“You know all those business trips?” he asked me. I was still trying to really see my Carl in this blonde man. I nodded. “I’ve been with the guild since I was four. Those trips were always to come back to assist with issues that cropped up and needed some help. This last trip though…our old Simil was starting to suffer from dementia and couldn’t Read anymore, so, the Shifters ended up testing and I ate the Mad Hatter and became the new Simil. Once you become Simil…you take on characteristics of the character. I didn’t know how to come home to you looking like this,” he motioned to his eyes.
“Dante?” I asked, realizing that with two Shifters for parents…it could only mean he had a high genetic probability for this to develop.
“He’s been moved to the institute to be monitored. Because you Phased later, he might not develop his talents until after high school, but if he’s to actually see us again, he needs to know what’s happening.
“Does the Chair know about us?” I asked Carl.
“Not yet. I will have to tell them soon, but they are busy, as always. Because the Chair isn’t even informed of Shifters names – it just isn’t of great importance to them, they didn’t realize that you were my wife when they brought you in. I must apologize for the treatment you received in the courtroom and during the last few days. I must tell you also that, by the fact that I ate the Mad Hatter, I do have split personalities now. If the guild is in danger, the Mad Hatter tends to rise up and muck about with my actions. I cannot tell you how sorry I am about the whole sword thing,” he bowed his head over his hands apologetically. I reached over and rested my hand on his.
“What do you mean by you ate the Mad Hatter?” I asked, not even touching the sword.
He glanced away from me, shifting restlessly. “You have an idea of how to project your emotions outward to the world and bring out something you Read, right?” he asked me. I didn’t really get it yet, but I had a decent enough grasp to nod my head. “There’s a type of reverse process to it, where you actually build the thing you read inside of yourself. You run a deep risk of going unBound permanently, but if you can manage not to, you “eat” the experience. That emotion you built up so heavily manifests sort of inside of you. If it’s a character from a book, it’s like inviting them to occupy a space in your head. You willingly develop a second personality. Simils are almost always provided with a strong willed character that is different from their normal personality. The guild does try not to repeat characters. We’ve been through so many. I’m kind of at a loss as to why they chose Alice in Wonderland this term. That book is such an l.s.d. fest, it was rather a dangerous move,” he was twisting my wedding ring. I noticed that he had taken his off. I searched around until I realized he had it on a necklace.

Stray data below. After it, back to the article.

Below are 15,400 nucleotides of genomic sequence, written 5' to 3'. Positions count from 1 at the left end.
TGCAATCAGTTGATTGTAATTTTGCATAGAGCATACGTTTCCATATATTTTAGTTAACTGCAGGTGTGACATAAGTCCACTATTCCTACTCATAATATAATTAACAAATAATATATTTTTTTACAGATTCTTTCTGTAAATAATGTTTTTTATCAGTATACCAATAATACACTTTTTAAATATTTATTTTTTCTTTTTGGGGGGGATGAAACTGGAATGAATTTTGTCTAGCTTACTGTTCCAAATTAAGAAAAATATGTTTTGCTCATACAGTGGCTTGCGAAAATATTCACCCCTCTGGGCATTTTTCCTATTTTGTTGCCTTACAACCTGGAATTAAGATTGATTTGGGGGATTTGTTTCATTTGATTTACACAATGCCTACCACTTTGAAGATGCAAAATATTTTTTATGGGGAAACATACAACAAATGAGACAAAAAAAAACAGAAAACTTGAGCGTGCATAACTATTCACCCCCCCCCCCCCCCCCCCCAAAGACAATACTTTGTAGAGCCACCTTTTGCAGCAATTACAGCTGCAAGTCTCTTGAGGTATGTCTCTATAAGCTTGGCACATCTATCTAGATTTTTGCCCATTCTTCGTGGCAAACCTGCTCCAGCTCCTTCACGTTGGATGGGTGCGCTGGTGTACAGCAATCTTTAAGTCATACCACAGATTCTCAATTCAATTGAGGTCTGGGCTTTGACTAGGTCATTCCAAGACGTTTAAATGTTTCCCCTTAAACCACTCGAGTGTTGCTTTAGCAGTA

“So…what does this make us, Carl?” I finally built up the nerve to ask. I had felt like we had been drifting apart for the last couple of years. What was this to do to us now?
“I’ve lied to you about who I am for our entire time together and you want to know what we are still?” he asked, confused. He hadn’t let go of my hand, and I could feel it trembling at the question he posed.
“You love us. You are Dante’s father. You’ve always supported us and encouraged me to be everything I ever wanted to be. You’ve never said a mean word to me or been cruel in any manner. I don’t think those are things that you can fake, those are who you really are. I just have to relearn your backstory. Shall we start over?” I asked. I knew I was reaching. I knew I had every right to be angry with Carl for this deceit.
Carl leaned his head on my hands, a sigh escaping him. “I would love that, very much.”
“What will they do with me now?” I asked, my hand gripping his tighter.